One would have to know the exact shape and inside dimensions.
Im doing an assingment where it has asked to find a way to calculate the exact volume of liquid held in a champagne glass when filled to a depth of 2cm.
If anyone could help it would be greatly appreciated!
Yes, Logic, I thought of that, but decided against it as a solution to the problem as stated. With the physical experiment, one would have to deal with the meniscus and the precision of the measuring instrument. Would that be "exact"? This would be an excellent verification of the mathematical model.
There you go, Lara. You can have some fun with this one. Don't make too big a mess in the kitchen.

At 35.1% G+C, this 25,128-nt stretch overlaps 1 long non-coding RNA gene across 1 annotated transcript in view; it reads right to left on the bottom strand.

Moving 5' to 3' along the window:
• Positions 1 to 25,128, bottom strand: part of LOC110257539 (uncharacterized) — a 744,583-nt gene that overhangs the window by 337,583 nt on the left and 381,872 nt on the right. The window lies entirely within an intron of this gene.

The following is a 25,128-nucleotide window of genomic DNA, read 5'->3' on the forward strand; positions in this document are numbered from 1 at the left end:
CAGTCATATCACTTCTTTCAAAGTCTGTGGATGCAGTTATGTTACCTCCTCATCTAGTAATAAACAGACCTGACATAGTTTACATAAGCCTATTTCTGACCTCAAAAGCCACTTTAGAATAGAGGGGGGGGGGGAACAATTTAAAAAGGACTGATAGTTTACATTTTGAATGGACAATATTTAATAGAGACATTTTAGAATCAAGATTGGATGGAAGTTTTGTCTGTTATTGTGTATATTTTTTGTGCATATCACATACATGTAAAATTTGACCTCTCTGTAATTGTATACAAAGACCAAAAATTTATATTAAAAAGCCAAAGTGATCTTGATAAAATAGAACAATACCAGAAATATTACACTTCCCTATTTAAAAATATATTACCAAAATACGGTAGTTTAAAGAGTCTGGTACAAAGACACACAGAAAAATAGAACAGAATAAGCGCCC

"As far as the laws of mathematics refer to reality, they are not certain, as far as they are certain, they do not refer to reality."
Well, I am not sure. It wouldn't cause much difference if it's water.. or champagne. But sticky materials with higher density might, indeed, draw a line between the real and theoretical.. and that's more physics than mathematics.
Do you have a better idea?